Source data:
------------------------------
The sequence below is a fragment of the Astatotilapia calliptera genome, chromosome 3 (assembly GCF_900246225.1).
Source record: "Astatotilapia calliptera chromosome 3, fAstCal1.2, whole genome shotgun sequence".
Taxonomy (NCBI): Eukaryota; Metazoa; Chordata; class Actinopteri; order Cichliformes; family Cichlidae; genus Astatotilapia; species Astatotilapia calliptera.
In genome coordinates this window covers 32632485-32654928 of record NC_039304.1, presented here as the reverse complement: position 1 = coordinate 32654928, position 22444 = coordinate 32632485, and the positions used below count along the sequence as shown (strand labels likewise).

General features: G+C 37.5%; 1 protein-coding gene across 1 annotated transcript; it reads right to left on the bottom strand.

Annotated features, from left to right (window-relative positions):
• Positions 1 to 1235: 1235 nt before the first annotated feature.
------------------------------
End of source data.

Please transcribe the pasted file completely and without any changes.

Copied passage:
The sequence below is a fragment of the Astatotilapia calliptera genome, chromosome 3 (assembly GCF_900246225.1).
Source record: "Astatotilapia calliptera chromosome 3, fAstCal1.2, whole genome shotgun sequence".
Taxonomy (NCBI): Eukaryota; Metazoa; Chordata; class Actinopteri; order Cichliformes; family Cichlidae; genus Astatotilapia; species Astatotilapia calliptera.
In genome coordinates this window covers 32632485-32654928 of record NC_039304.1, presented here as the reverse complement: position 1 = coordinate 32654928, position 22444 = coordinate 32632485, and the positions used below count along the sequence as shown (strand labels likewise).

General features: G+C 37.5%; 1 protein-coding gene across 1 annotated transcript; it reads right to left on the bottom strand.

Annotated features, from left to right (window-relative positions):
• Positions 1 to 1235: 1235 nt before the first annotated feature.